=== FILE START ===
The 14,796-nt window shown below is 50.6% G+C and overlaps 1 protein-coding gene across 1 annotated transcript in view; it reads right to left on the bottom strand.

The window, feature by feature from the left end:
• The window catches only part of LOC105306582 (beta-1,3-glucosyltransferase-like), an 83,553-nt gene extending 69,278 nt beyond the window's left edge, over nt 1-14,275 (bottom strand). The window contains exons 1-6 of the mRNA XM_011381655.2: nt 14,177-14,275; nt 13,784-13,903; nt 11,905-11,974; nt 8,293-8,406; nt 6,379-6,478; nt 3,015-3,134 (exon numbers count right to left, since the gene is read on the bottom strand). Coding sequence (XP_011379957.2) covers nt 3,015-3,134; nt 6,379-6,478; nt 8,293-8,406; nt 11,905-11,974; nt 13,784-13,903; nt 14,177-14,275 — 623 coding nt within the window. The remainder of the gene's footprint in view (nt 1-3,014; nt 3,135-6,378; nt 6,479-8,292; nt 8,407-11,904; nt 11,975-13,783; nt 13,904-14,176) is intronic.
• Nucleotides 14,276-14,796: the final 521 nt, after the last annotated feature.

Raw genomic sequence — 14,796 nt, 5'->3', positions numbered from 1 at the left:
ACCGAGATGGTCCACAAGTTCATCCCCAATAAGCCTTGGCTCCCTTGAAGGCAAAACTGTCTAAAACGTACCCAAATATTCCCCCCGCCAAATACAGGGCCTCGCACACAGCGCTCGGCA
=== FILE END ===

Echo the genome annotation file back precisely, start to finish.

The 14,796-nt window shown below is 50.6% G+C and overlaps 1 protein-coding gene across 1 annotated transcript in view; it reads right to left on the bottom strand.

The window, feature by feature from the left end:
• The window catches only part of LOC105306582 (beta-1,3-glucosyltransferase-like), an 83,553-nt gene extending 69,278 nt beyond the window's left edge, over nt 1-14,275 (bottom strand). The window contains exons 1-6 of the mRNA XM_011381655.2: nt 14,177-14,275; nt 13,784-13,903; nt 11,905-11,974; nt 8,293-8,406; nt 6,379-6,478; nt 3,015-3,134 (exon numbers count right to left, since the gene is read on the bottom strand). Coding sequence (XP_011379957.2) covers nt 3,015-3,134; nt 6,379-6,478; nt 8,293-8,406; nt 11,905-11,974; nt 13,784-13,903; nt 14,177-14,275 — 623 coding nt within the window. The remainder of the gene's footprint in view (nt 1-3,014; nt 3,135-6,378; nt 6,479-8,292; nt 8,407-11,904; nt 11,975-13,783; nt 13,904-14,176) is intronic.
• Nucleotides 14,276-14,796: the final 521 nt, after the last annotated feature.

Raw genomic sequence — 14,796 nt, 5'->3', positions numbered from 1 at the left:
ACCGAGATGGTCCACAAGTTCATCCCCAATAAGCCTTGGCTCCCTTGAAGGCAAAACTGTCTAAAACGTACCCAAATATTCCCCCCGCCAAATACAGGGCCTCGCACACAGCGCTCGGCA